Todd Walters

NEW MARKET – Planning Commission members have recommended that Town Council members approve Town Manager Todd Walters’ plan for major investments when they meet later this month.

For the second time in as many weeks, Walters, at Monday’s commission meeting, went over the big-ticket items the town will have to purchase over the next five years.

Walters’ plan calls for a little more than $3 million in fiscal year 2020 and another $1 million in 2021 before tapering down once the town completes its water tower projects. Building a new water tower is at the top of Walters’ agenda along with completing a sidewalk project on East Lee Highway and establishing a plan for replacing town equipment.

“We have to start replacing some of this stuff,” Walters said. “If you don’t have some sort of replacement cycle, this stuff doesn’t last forever, and maintenance will start killing us.”

The town has two prospective sites to build its new water tower but, Walters said, they are leaning toward the site on Ship Street. The town signed a six-month option on the property and extended that option last month, he said. The first geotechnical survey on the site came back positive, telling town officials the land was suitable for building a tower on the site.

Town officials are working with an engineering consultant on applications for funding to cover the costs of the roughly $3 million project. Walters told Planning Commission members the town was taking out low-interest loans.

Walters said his biggest concern is residents will not understand how important a new water tower is — for safety as well as suitable service.

“The placement of this tank will also be in our growth area,” Walters said. “It will also improve our fire [response]. It will also improve our flows to our residents.”

Walters’ report to Planning Commission members was shorter than his full report before the Town Council at a work session last week. Walters said the plan was front-loaded to accommodate the water tower projects but showed reduced expenditures in future years.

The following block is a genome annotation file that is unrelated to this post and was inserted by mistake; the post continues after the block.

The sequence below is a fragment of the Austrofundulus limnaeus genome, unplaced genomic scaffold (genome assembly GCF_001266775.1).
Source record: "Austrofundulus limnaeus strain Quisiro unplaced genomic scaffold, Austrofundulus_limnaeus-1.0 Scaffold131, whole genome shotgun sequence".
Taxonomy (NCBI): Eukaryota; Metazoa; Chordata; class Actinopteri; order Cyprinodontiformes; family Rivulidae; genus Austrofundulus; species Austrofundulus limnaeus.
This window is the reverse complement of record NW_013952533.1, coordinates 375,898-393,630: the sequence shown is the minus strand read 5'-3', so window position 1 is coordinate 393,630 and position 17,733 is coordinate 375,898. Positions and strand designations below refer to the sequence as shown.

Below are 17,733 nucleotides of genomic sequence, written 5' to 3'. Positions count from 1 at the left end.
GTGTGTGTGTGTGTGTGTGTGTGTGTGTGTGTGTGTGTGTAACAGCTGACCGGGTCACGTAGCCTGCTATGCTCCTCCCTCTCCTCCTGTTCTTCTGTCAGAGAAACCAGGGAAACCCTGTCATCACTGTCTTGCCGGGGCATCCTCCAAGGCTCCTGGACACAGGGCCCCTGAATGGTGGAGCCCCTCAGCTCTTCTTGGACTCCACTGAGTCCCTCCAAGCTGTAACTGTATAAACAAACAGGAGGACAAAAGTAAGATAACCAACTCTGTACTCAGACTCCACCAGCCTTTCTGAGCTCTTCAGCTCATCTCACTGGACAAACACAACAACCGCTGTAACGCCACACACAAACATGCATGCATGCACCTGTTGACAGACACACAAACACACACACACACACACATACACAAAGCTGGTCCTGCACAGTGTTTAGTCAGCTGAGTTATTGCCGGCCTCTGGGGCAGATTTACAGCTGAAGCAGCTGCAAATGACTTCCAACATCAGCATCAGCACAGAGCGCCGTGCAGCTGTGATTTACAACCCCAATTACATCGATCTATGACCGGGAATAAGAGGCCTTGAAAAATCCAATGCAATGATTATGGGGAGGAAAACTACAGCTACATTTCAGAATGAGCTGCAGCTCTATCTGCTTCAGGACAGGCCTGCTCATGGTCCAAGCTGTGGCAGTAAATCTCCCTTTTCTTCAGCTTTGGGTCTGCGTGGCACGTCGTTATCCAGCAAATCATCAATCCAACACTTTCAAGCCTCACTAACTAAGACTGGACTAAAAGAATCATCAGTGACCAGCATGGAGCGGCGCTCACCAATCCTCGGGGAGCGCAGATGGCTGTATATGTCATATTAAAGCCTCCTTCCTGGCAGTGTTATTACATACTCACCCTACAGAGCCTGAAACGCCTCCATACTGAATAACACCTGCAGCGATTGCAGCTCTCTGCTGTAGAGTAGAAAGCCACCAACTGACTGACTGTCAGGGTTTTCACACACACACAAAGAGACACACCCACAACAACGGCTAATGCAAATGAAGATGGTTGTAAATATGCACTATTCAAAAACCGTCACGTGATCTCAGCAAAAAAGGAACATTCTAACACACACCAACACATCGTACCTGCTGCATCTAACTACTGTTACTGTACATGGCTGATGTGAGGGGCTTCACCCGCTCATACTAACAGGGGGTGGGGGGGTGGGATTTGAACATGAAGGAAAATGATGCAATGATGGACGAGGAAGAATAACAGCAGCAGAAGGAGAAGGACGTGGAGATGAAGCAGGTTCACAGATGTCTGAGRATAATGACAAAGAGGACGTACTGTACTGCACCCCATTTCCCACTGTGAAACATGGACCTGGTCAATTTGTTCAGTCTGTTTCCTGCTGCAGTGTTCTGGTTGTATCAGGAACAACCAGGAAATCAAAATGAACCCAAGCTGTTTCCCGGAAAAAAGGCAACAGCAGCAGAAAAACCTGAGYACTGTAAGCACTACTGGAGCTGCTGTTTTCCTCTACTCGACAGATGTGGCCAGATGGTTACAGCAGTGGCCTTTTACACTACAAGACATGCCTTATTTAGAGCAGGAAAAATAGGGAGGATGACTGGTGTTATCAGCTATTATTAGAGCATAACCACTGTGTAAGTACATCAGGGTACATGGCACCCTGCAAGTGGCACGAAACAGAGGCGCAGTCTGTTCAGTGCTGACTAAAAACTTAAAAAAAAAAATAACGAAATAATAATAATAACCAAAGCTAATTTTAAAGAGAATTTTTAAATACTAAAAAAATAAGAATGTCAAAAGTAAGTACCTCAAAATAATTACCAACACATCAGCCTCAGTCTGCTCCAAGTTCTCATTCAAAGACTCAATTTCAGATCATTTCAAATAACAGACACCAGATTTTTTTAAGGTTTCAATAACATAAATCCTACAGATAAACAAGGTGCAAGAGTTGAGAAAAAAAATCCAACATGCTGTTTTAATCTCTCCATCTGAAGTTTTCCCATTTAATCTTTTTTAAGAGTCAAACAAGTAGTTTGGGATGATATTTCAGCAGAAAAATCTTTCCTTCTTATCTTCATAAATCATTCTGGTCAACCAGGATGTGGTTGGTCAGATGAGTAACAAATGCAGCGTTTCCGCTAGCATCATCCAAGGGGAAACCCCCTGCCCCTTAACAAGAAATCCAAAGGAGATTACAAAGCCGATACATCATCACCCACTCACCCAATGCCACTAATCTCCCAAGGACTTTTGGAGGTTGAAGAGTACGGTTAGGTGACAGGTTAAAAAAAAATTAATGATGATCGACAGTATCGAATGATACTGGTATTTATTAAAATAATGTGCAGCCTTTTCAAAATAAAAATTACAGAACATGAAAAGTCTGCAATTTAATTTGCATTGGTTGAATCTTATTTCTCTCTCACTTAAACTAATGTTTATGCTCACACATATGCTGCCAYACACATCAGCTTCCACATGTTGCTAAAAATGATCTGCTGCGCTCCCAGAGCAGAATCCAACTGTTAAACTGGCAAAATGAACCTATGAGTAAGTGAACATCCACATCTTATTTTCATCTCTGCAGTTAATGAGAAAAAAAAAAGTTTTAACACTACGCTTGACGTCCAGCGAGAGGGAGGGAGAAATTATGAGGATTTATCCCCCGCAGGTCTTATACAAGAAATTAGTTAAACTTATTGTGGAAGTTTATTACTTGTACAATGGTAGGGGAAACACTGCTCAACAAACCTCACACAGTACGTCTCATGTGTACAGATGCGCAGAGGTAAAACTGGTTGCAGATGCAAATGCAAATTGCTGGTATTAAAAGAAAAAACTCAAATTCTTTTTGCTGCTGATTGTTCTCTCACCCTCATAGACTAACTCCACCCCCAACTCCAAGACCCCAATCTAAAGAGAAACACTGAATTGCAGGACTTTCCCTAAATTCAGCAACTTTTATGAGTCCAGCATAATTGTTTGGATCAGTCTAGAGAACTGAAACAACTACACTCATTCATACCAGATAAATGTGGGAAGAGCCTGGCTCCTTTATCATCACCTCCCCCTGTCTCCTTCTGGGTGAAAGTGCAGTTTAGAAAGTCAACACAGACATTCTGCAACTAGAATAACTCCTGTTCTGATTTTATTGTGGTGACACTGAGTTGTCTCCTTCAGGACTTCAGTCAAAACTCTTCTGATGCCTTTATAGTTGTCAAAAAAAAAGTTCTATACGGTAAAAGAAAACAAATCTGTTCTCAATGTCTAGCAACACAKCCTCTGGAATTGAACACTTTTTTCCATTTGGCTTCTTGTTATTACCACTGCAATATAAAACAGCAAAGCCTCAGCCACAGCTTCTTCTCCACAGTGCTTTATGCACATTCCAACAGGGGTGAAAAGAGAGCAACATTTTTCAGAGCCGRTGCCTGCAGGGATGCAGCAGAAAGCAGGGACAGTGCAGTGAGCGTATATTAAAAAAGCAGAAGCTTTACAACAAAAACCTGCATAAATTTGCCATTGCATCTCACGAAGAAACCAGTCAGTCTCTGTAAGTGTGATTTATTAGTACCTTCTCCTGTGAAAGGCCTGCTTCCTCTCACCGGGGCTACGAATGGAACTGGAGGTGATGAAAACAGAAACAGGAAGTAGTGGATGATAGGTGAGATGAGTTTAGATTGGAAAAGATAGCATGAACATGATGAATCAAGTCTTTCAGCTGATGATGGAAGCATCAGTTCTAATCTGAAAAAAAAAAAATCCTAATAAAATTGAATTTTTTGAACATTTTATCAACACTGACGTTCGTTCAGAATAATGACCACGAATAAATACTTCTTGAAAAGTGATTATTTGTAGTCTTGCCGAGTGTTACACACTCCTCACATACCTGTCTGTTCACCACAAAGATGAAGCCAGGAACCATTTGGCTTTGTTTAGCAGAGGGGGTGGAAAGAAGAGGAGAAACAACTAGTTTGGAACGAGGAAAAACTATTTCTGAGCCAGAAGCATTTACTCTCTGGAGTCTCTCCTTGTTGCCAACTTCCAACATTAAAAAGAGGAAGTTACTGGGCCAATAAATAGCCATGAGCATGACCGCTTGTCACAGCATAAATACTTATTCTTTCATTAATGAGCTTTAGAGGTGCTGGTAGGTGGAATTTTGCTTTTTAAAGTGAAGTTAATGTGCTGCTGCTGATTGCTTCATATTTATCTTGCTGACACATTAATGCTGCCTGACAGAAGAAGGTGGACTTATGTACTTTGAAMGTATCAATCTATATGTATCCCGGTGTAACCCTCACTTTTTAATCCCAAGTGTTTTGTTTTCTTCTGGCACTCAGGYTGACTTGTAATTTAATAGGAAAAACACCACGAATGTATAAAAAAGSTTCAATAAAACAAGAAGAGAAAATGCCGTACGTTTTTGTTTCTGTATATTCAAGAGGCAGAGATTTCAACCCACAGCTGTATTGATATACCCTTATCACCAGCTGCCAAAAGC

Town Police Chief Chris Rinker explained the need to replace police vehicles and how scheduled cycling of vehicles will be good for the town. Equipment in some of the vehicles his officers are still using isn’t available anymore, he said, so replacing parts can be expensive.

New radio equipment, safety glass, bars and lights for vehicles don’t fit on older models, so the town has to prepare to purchase new ones.

Walters told the commission the line for a new vehicle in the coming year was contingent on hiring a new officer — something that has yet to be approved as a budget item.

Planning Commission member Tim Palmer, who is also a town councilman, encouraged his colleagues to come to Town Council meetings over the coming months as the budget is hashed out.

“The [Capital Improvement Plan] is only a recommendation, a reflection of what we’re possibly doing,” Palmer said. “The budget is going to be the reality.”

“When you come to the budget meetings council has, you’ll find out about where the dollars are going to have to be allocated and spent,” he continued. “This is just a recommendation put forward. Come to council meetings and see what’s being spent.”

Greg Bair and Planning Commission Chairman Greg Daugharty were not present for Monday’s meeting.

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